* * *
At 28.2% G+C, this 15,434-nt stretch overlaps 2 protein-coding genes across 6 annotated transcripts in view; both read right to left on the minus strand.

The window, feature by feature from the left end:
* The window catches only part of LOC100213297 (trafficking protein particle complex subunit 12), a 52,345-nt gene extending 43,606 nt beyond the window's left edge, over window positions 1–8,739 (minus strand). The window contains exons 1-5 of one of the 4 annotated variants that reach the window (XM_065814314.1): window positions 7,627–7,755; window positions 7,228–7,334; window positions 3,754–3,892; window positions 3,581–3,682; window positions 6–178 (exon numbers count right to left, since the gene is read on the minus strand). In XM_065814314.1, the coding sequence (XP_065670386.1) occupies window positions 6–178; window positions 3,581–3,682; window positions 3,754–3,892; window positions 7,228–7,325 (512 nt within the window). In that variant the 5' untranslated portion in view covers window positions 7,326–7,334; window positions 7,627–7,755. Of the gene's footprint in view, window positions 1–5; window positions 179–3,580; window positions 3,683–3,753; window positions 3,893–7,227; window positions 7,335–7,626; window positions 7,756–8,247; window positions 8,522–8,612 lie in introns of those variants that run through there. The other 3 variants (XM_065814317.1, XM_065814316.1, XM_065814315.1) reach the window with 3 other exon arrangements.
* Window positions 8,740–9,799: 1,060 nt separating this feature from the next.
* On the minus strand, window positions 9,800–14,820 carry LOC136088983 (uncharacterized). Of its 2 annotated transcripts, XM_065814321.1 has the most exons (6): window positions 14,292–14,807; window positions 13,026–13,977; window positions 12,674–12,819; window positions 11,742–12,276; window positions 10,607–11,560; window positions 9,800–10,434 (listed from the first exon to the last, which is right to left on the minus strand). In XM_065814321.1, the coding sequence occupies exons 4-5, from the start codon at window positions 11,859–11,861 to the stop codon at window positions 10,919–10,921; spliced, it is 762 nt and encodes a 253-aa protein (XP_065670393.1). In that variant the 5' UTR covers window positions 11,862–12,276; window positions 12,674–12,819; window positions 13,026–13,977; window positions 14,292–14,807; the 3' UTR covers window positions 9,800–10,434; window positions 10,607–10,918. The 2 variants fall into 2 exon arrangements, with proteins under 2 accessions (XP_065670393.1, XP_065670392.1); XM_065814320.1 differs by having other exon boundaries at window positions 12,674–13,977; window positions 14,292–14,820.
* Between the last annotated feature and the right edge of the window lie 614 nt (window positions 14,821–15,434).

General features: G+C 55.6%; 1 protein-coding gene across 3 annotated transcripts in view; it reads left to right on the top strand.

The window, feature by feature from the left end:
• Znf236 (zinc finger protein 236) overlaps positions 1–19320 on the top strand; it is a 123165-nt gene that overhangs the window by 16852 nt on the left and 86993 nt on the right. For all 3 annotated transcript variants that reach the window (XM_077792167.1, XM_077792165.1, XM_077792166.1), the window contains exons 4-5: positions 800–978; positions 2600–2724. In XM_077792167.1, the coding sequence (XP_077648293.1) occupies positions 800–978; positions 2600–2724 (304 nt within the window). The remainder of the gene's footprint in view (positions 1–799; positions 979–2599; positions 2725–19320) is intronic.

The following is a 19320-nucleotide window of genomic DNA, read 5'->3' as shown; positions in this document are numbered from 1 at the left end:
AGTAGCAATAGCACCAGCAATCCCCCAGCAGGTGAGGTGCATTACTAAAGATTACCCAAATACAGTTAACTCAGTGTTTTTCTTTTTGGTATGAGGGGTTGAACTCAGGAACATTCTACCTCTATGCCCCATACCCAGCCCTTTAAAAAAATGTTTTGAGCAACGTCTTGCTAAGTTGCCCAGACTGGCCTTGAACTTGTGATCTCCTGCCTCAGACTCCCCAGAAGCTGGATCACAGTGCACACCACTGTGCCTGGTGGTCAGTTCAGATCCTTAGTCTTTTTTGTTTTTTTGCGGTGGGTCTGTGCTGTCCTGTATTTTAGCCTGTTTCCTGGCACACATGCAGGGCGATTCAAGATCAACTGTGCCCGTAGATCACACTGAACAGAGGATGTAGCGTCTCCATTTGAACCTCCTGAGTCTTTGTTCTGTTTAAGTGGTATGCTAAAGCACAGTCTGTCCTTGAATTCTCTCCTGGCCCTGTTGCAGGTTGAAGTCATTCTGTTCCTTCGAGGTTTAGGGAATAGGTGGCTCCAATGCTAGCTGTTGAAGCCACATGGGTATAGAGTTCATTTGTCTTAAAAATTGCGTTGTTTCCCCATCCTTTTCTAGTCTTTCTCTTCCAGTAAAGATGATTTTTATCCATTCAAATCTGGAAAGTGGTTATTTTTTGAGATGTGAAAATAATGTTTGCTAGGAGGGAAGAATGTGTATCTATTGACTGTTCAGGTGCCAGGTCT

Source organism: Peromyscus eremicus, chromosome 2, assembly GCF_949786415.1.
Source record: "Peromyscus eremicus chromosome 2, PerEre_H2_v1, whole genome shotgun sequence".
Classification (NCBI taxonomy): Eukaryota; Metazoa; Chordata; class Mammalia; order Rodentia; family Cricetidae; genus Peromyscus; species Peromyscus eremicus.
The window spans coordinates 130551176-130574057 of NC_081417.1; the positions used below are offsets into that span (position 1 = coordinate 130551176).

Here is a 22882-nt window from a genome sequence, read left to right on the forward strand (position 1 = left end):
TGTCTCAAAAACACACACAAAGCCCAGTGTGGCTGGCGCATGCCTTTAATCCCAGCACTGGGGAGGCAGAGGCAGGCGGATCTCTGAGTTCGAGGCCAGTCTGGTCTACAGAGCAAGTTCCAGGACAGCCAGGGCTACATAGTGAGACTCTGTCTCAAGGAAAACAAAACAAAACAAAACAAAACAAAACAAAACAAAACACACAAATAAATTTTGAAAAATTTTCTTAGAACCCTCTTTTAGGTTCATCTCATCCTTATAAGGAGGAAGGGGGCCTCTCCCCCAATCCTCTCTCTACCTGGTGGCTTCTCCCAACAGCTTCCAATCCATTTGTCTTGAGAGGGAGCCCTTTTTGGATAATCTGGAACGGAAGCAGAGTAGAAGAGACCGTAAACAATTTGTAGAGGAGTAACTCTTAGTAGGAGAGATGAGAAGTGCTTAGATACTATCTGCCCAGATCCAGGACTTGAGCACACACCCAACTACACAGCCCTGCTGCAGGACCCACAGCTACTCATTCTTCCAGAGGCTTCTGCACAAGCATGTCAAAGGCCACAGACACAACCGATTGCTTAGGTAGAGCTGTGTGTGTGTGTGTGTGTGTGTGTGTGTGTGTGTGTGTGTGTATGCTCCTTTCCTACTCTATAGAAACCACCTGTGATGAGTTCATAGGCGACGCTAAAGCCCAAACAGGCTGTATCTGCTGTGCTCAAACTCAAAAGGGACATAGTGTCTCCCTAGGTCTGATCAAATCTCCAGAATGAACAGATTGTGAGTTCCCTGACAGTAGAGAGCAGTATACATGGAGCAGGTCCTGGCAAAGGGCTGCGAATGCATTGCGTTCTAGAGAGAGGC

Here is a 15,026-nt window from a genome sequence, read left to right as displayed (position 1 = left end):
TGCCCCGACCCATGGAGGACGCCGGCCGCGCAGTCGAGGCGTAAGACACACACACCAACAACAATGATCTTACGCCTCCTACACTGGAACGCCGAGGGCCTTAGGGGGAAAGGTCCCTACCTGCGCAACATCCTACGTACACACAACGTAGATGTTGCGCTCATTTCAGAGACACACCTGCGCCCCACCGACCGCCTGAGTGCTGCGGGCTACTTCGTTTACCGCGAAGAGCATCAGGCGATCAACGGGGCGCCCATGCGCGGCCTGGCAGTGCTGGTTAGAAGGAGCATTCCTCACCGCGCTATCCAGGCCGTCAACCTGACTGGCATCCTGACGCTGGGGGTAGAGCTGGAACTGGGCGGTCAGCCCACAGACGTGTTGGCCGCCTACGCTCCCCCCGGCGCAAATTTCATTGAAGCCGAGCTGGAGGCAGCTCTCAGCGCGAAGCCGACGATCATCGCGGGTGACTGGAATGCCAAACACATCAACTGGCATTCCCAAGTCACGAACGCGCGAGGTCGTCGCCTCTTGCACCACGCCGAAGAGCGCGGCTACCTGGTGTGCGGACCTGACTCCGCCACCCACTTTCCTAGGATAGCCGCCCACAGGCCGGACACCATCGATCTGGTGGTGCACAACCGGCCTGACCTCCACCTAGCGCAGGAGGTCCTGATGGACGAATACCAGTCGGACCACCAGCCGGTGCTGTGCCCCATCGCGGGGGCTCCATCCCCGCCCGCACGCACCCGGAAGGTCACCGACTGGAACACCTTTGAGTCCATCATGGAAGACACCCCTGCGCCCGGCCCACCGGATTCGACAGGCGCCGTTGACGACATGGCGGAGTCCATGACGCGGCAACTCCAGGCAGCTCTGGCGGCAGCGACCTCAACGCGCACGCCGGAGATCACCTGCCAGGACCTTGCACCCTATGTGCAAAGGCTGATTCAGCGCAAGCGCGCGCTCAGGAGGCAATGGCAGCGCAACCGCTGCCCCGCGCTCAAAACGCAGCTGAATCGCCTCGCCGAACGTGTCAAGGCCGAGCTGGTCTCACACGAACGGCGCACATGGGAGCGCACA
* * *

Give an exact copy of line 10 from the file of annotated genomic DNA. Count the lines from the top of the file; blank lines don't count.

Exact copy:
The following is a 19320-nucleotide window of genomic DNA, read 5'->3' as shown; positions in this document are numbered from 1 at the left end: